What price point - have you thought about Price point for beverage?
I have because I still. I want it to be accessible. Yeah. To a certain point, I'm not talking like nine over glasses. Yeah. Or maybe we have a $9 glass. But that part of my part of my thing is that I would love to be able to have stuff that feels good and feels right for the space, that feels right for our budget and like how much money we need to bring in. Yeah, but also is not negating to welcoming people. Somebody could come in and everybody could get something. Yeah. Which summit? Well, I'll have some beer too. But I've talked to John about doing the cocktails to land between like 12 and 16. Yeah. So we'll have.
And as far as wines, were you that, they would more so, like, complement the food, complement the food and the cocktails because they're kind of a running thread through the entire program.
Peter: …besides what you told me about like.
I feel like that would be the running thread if I wanted to necessarily be, like, disjointed. I can talk to you about. Some of what I've discussed with John in terms of the cocktails. I don't know where he's going to land with them, but I sent him a list of flavor profiles for food or aromatics.
That would make sense. And the cocktails to pair. High desert herbs. Pine. Rosemary. Sage. Lavender. Among other things, the sentiment. Super hot chili, prickly pear palo Santo Rose. I wrote down churchy and apostolic sense or concepts or myrrh. Frankincense, rose, herbs, fennel, aloe sumac, fig, Tamarind, corn. The cocktail names - I'm anticipating being very playful. Yeah. I gave him my list of, like, Albuquerque colloquial colloquialisms or things that you would only really understand if you're from there. Yeah, but you would immediately clock, like.
Names of highways or names of like institutions.
So there's the we on like late night radio requests there. These girls would always call in to like, send out a request to their their boyfriends. Yeah. And they were intrigued by that. Well, yeah, they were always the and so it was like these shows that were like request sending a request, a love song to their to their boyfriend, telling him that they were waiting for them to get out. And they would always like, sign off angels on your pillow, babe. And so if you grew up there and you heard angels on your pillow, you would know exactly where they came from. So that was like at the top of my list. We used to have this thing called dance, dance, dance as a teen thing. Yeah. And it was this televised, like teen dance event that took place on the weekends. And they had these, like, high school hosts. But it would take place like during the nighttime news on the weekends. It was just it was silly, but it was also like very quintessentially Albuquerque.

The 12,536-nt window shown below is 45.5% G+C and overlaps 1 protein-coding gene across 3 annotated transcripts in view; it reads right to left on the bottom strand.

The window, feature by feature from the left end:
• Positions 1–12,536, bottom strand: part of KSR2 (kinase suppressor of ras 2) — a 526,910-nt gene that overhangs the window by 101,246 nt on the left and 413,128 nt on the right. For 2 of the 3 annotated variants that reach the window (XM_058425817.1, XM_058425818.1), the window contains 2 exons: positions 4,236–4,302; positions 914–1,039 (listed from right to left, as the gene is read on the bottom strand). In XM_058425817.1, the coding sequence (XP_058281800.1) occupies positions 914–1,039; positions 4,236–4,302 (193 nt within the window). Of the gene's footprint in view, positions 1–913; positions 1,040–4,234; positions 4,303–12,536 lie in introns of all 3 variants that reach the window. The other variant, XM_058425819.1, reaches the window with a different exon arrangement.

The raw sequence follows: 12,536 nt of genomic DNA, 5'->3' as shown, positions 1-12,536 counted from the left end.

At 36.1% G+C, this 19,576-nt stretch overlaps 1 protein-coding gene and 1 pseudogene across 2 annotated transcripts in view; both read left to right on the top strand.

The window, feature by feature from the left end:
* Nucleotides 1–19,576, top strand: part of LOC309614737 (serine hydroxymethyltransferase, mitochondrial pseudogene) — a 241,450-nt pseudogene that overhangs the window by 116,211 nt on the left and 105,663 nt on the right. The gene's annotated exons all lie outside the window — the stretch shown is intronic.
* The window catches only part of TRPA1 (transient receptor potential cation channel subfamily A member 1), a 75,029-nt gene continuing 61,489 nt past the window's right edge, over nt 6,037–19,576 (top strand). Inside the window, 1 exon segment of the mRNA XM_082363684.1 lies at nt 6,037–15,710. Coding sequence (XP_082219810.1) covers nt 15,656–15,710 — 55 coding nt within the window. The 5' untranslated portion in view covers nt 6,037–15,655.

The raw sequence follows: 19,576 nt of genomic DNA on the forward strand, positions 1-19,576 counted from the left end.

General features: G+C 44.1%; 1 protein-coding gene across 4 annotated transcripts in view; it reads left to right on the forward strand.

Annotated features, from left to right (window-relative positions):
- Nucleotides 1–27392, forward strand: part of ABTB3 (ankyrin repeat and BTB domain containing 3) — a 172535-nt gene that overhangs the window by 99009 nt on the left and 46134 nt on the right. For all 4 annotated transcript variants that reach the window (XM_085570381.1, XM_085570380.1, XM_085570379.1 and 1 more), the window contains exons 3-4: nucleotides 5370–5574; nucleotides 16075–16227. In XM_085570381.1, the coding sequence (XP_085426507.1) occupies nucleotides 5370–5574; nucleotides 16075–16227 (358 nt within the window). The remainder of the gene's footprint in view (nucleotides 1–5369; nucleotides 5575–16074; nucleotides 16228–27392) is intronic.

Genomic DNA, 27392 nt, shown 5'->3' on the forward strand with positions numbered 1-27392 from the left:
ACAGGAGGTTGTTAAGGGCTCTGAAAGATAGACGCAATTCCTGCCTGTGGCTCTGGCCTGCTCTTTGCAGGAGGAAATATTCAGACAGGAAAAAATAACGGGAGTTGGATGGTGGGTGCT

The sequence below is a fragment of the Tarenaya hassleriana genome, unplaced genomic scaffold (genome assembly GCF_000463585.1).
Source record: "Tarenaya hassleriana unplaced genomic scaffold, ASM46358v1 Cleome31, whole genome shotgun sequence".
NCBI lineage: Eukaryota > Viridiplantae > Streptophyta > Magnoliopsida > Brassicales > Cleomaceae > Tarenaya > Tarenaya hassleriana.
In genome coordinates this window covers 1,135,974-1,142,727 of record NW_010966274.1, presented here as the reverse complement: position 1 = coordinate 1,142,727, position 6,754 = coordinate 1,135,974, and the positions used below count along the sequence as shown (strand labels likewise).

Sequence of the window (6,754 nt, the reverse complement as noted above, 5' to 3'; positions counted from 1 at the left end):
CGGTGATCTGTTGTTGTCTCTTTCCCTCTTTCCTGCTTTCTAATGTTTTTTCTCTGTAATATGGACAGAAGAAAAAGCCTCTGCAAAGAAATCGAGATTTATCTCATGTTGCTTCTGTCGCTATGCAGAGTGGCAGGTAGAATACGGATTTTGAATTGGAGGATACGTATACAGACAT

It's like your own Soul Train.
Or the Ditch Witch. La Llorona, She was like, you know, that's the that urban lore was actually a big part of like municipal public service announcements because we have all these arroyos and Albuquerque for the flash floods and kids like to skate in them. And so there were like public service ads everywhere saying to stay out of the arroyos or the ditch, which would get you. Right. And so we had this like cartoon which that there were bumper stickers and all these things everywhere.
Like like this PSA campaign. Yeah.
So that's the direction of the cocktails. If, that's helpful.
Yeah, that is super helpful.
So, like, wines that feel playful, too. Yeah.
I had another kind of interesting thought with like educational versus inspirational, it sounds like kind of more enticing a feeling more so then like, I think that that that's at least my reaction from what you just shared, like something very personal about, you know, the New Mexican culture and things you grew up with that feels like it's kind of like getting at your heartstrings a little bit. But there is also the other side of like, do you want something that kind of makes people think or is it more so people being playful?
I'd rather you feel, than think.
Perfect. That's super helpful.
That's also part of the design that I've been working through. Even more so with my brother, is that if you grew up out there and you walk into here, you'll be like, Oh, this is like my grandmother's house.
A little bit like my grandma's house is not this nice, but I like she's part of the inspiration, so I want you to, like, connect.
Yeah. Yeah, that's. That's great.